The backstretch of a racetrack is more than a place of employment, it’s a small community. A community of people living and working hard to care for horses who never take vacations and where a horse’s “sick day” means even more work for the horsemen. However, in Maryland the backstretch provides an even bigger community atmosphere with the aid of the Maryland Horseman’s Assistance Fund (MHAF). Since 1947, MHAF has provided services such as health programs, a prescription plan, counseling programs and financial assistance to horsemen in need.
Lead by Executive Director Bobby Lillis, MHAF’s most popular service areas are prescription plans where horsemen can receive financial help for prescription medications and a dental plan where needed dental care (i.e. a toothache, etc.) can be addressed with financial assistance from MHAF. The prescription plan is supplemented with a backstretch health program which provides a medical clinic twice a week at Maryland tracks during live racing. There, Dr. Harry Harris can see patients without insurance and write prescriptions and even order blood testing or x-rays through an agreement MHAF has with Quest Diagnostic.
One of the most popular health initiatives MHAF hosts is an annual health fair. “It’s usually the only time people get health addressed,” said Lillis about the fair. Lillis remarked that many of the horsemen will often care for their horses 10 times better than they do themselves, which is why the health fair is so important to catch conditions like high blood pressure and diabetes before the conditions develop serious issues. The MHAF has also helped many people sign up for the Affordable Care Act who may not have access to a computer.
Life on the backstretch can be dangerous and “in a matter of an hour, your whole life can change,” said Lillis in reference to the risks involved in working on a racetrack. Just last fall, exercise rider Jose Villegas took a spill in the morning while exercising a horse. The accident paralyzed Villegas. Through fundraising, MHAF raised $40,000 for Villegas and his family to help him through the mounting expenses after his accident.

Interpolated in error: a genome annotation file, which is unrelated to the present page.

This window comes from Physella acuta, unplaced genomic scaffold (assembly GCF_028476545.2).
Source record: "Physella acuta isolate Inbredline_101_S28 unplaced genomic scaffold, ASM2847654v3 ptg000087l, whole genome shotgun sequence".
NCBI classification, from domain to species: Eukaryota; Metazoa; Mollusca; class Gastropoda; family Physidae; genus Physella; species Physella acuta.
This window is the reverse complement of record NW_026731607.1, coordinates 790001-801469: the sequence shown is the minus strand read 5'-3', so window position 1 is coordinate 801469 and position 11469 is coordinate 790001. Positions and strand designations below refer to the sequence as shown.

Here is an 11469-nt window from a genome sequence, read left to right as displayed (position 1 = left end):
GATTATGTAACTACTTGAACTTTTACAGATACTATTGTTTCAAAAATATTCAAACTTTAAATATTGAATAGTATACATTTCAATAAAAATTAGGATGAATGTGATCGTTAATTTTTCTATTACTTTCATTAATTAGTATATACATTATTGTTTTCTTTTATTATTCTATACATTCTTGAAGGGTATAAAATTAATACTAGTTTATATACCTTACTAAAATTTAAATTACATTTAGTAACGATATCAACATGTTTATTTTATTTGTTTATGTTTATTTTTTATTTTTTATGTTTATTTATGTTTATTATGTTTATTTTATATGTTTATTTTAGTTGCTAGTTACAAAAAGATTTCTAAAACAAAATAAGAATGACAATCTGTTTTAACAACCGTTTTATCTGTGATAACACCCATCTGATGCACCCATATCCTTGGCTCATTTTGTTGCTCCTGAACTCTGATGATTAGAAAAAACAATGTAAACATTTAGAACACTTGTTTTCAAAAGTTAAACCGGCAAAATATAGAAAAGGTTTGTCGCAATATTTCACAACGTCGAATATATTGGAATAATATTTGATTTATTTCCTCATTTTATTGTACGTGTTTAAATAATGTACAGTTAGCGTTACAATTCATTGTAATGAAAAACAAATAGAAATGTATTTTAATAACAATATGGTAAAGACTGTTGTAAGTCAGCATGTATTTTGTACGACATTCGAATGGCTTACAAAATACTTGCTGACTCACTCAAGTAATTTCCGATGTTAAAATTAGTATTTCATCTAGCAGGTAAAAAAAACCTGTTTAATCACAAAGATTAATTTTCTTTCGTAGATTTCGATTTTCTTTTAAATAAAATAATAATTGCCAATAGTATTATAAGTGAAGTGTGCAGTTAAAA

In addition to Villegas’ case, the MHAF assists with other non-work related injuries not covered under workers’ compensation. Recently, MHAF contributed to the aid of a track security guard who had to have his leg amputated from diabetes complications and assisted a backstretch worker with his medical bills after a car accident on the icy roads this past winter. Although not as frequently utilized, MHAF also provides burial service for horsemen without next of kin or with kin unable to afford a burial service.
One of the most successful MHAF programs is a counseling service provided to backstretch workers. According to Lillis, after hitting rock bottom and given a final warning by his boss, a backstretch employee started attending MHAF sponsored counseling meetings to combat his alcoholism. Although the employee had struggled with alcoholism for some time, he completely turned his life around and now holds an excellent job.
TCA’s grant to MHAF assists the current area of greatest need. Funds are also collected from gate fees for Maryland starters and fines collected from the Maryland Racing Commission.
With the number of services MHAF provides, it’s difficult to determine what could be next for the organization serving over 300 backstretch workers annually. “We’d like to add more recreation,” Lillis said about the future for the program.